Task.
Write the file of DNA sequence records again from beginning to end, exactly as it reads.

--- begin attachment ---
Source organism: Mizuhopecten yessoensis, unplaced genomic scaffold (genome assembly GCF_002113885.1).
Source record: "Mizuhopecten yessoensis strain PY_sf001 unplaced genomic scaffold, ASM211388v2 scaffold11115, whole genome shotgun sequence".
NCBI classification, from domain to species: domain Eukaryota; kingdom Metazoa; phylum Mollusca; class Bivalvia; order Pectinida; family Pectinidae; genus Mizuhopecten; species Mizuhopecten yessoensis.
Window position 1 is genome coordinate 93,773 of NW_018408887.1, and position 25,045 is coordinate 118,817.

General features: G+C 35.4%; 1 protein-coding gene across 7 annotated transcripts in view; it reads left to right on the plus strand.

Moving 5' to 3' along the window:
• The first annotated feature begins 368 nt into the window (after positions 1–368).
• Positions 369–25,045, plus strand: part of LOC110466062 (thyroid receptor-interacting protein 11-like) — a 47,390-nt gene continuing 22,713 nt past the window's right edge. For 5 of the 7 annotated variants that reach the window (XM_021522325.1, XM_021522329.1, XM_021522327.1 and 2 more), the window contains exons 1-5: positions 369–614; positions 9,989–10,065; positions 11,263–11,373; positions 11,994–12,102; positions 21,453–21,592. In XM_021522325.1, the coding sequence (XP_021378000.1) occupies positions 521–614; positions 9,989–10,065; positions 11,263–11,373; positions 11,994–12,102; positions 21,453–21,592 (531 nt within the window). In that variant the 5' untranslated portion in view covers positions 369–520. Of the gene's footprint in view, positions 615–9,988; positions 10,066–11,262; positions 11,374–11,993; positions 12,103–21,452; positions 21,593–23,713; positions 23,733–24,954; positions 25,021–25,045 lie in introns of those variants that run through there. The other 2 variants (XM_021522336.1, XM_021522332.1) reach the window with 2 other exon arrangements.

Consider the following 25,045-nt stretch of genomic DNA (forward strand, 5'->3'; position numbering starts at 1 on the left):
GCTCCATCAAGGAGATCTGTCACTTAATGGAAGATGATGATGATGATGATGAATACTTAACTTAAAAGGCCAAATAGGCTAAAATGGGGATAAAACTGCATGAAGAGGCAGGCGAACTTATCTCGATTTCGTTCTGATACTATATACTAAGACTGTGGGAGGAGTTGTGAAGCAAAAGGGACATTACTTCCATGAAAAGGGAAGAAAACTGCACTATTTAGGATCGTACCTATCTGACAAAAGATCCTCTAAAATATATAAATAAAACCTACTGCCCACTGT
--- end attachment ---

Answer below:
Source organism: Mizuhopecten yessoensis, unplaced genomic scaffold (genome assembly GCF_002113885.1).
Source record: "Mizuhopecten yessoensis strain PY_sf001 unplaced genomic scaffold, ASM211388v2 scaffold11115, whole genome shotgun sequence".
NCBI classification, from domain to species: domain Eukaryota; kingdom Metazoa; phylum Mollusca; class Bivalvia; order Pectinida; family Pectinidae; genus Mizuhopecten; species Mizuhopecten yessoensis.
Window position 1 is genome coordinate 93,773 of NW_018408887.1, and position 25,045 is coordinate 118,817.

General features: G+C 35.4%; 1 protein-coding gene across 7 annotated transcripts in view; it reads left to right on the plus strand.

Moving 5' to 3' along the window:
• The first annotated feature begins 368 nt into the window (after positions 1–368).
• Positions 369–25,045, plus strand: part of LOC110466062 (thyroid receptor-interacting protein 11-like) — a 47,390-nt gene continuing 22,713 nt past the window's right edge. For 5 of the 7 annotated variants that reach the window (XM_021522325.1, XM_021522329.1, XM_021522327.1 and 2 more), the window contains exons 1-5: positions 369–614; positions 9,989–10,065; positions 11,263–11,373; positions 11,994–12,102; positions 21,453–21,592. In XM_021522325.1, the coding sequence (XP_021378000.1) occupies positions 521–614; positions 9,989–10,065; positions 11,263–11,373; positions 11,994–12,102; positions 21,453–21,592 (531 nt within the window). In that variant the 5' untranslated portion in view covers positions 369–520. Of the gene's footprint in view, positions 615–9,988; positions 10,066–11,262; positions 11,374–11,993; positions 12,103–21,452; positions 21,593–23,713; positions 23,733–24,954; positions 25,021–25,045 lie in introns of those variants that run through there. The other 2 variants (XM_021522336.1, XM_021522332.1) reach the window with 2 other exon arrangements.

Consider the following 25,045-nt stretch of genomic DNA (forward strand, 5'->3'; position numbering starts at 1 on the left):
GCTCCATCAAGGAGATCTGTCACTTAATGGAAGATGATGATGATGATGATGAATACTTAACTTAAAAGGCCAAATAGGCTAAAATGGGGATAAAACTGCATGAAGAGGCAGGCGAACTTATCTCGATTTCGTTCTGATACTATATACTAAGACTGTGGGAGGAGTTGTGAAGCAAAAGGGACATTACTTCCATGAAAAGGGAAGAAAACTGCACTATTTAGGATCGTACCTATCTGACAAAAGATCCTCTAAAATATATAAATAAAACCTACTGCCCACTGT